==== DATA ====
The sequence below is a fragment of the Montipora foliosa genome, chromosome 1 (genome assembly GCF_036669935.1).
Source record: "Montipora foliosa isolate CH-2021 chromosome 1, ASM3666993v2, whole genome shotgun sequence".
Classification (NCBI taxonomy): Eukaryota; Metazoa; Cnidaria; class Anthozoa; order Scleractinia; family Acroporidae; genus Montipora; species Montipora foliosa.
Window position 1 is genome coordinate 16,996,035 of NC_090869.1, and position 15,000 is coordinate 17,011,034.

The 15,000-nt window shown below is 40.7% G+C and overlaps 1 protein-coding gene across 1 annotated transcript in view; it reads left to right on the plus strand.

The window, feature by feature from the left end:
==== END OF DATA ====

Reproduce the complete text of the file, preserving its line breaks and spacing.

The sequence below is a fragment of the Montipora foliosa genome, chromosome 1 (genome assembly GCF_036669935.1).
Source record: "Montipora foliosa isolate CH-2021 chromosome 1, ASM3666993v2, whole genome shotgun sequence".
Classification (NCBI taxonomy): Eukaryota; Metazoa; Cnidaria; class Anthozoa; order Scleractinia; family Acroporidae; genus Montipora; species Montipora foliosa.
Window position 1 is genome coordinate 16,996,035 of NC_090869.1, and position 15,000 is coordinate 17,011,034.

The 15,000-nt window shown below is 40.7% G+C and overlaps 1 protein-coding gene across 1 annotated transcript in view; it reads left to right on the plus strand.

The window, feature by feature from the left end: